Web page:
Photography as spiritual practice

As I wrote a month ago, the theme of the upcoming annual meeting of Iowa Yearly Meeting (Conservative) is “Being Centered in an Uncentered World.” The first evening session will be “Finding Truth and Beauty” where I will share my photographs “as a focus for how we find truth and beauty in the world.”  I had intended to try to organize my thoughts by writing here about that, but each day since, there were other things to write about. I don’t know what I will write about until I sit down in front of the computer and listen to what I am being led to write that day. Writing is a spiritual practice. But time is pressing because this presentation will occur next Tuesday.

This morning I will try to organize my thoughts to explain why photography is also a spiritual practice in preparation for that presentation.

I am so grateful that my parents took us camping for our summer vacations as I was growing up. We would camp in various national parks, but the vast majority of the time we camped in Rocky Mountain National Park which was everyone’s favorite. There were so many sights like Long’s Peak, Hallett’s Peak, Bear Lake, Sprague Lake, Dream Lake, etc. Our early campers were ‘fold-ups’, the upper part made of canvas. There wasn’t a heater, so we often awoke to (very) crisp mornings. But we felt immersed in the woods, could smell the pines and hear the birds. Each day we would choose a different trail to hike, and there were so many to choose from.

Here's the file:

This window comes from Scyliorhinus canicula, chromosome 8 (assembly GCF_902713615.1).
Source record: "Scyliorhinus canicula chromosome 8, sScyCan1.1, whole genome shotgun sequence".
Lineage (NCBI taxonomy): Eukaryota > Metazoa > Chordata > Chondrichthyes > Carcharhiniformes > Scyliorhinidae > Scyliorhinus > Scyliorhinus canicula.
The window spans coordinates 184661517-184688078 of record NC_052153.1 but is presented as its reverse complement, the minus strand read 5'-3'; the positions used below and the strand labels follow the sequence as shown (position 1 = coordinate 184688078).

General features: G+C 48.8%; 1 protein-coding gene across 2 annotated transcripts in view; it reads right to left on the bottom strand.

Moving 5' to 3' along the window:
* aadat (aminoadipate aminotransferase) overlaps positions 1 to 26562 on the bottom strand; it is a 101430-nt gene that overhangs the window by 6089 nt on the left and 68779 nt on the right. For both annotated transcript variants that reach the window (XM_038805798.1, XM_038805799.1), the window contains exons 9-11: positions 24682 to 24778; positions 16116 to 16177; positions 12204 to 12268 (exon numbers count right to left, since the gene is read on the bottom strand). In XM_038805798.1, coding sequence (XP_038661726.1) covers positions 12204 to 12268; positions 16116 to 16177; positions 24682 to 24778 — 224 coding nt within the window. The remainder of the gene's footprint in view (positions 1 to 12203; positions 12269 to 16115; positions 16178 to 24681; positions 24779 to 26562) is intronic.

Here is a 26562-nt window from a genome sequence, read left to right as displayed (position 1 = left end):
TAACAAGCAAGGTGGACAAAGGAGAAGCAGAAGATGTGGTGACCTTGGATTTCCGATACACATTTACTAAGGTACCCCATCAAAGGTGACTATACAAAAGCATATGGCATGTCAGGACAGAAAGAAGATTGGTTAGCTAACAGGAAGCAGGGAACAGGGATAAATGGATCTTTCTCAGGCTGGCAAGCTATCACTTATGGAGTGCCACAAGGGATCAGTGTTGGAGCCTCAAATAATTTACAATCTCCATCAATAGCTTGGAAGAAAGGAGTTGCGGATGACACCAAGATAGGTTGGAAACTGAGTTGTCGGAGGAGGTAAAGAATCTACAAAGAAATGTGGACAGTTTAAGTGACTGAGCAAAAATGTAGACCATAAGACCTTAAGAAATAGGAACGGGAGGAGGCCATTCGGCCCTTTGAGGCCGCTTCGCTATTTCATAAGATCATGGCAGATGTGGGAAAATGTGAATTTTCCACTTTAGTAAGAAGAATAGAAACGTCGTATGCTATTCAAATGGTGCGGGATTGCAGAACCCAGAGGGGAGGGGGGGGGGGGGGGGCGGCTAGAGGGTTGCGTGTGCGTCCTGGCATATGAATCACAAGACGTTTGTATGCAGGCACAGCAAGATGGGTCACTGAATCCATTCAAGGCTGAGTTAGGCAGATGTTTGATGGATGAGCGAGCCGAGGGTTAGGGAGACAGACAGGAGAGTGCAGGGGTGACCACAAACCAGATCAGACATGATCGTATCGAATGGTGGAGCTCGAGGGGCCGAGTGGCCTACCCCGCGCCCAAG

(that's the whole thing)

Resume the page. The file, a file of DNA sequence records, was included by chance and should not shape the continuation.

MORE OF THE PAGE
One of the many things I’m learning from Indigenous ways is the Spirit is in all things, including animals, plants, water, sky and mountains. I felt this deeply when I was in the forests and mountains. I’ve heard others express this in various ways as feeling closer to God, and that was how I felt.

I’m also very grateful that I learned the basics of film and paper development at Scattergood Friends School. I gathered the equipment needed to setup a darkroom in the bathroom of whichever apartment I was living in.

It was a real joy to try to capture what I felt when I was in the mountains and woods with the camera, and then make the photographic prints of those images. It was also frustrating to try to do justice to the views when constrained by two dimensional, black and white prints. But with a lot of practice, I began to get more satisfying results. I eagerly awaited each new visit to the parks.

This spiritual connection I ‘developed’ (pun intended) with the mountains, lakes and forests had profound consequences in my life.

When I moved to Indianapolis in 1971, the city was enveloped in smog. This was before catalytic converters, which began to appear in 1975. When I saw that, I had a profound spiritual vision of the Rocky Mountains being hidden by clouds of smog. The possibility that I would no longer be able to see the mountains shook me to my core.

From that moment on I saw cars as ‘evil’ because of the damage they were doing. I decided I could not be part of that, and have lived without a car since then. I began my lifelong study of environmental science and work to try to bring awareness about the catastrophic damage being done to Mother Earth. Although I give thanks that catalytic converters took care of the visible smog, I knew of the continued damage and consequences of the tons of carbon dioxide and other gases coming from the exhaust of ever increasing numbers of cars.

I also saw automobiles as the ‘seeds of war’.  For example, although other reasons were given at the time, the invasion of Iraq was to protect the oil fields there.

“I told [the Commonwealth Commissioners] I lived in the virtue of that life and power that took away the occasion of all wars… I told them I was come into the covenant of peace which was before wars and strife were.” George Fox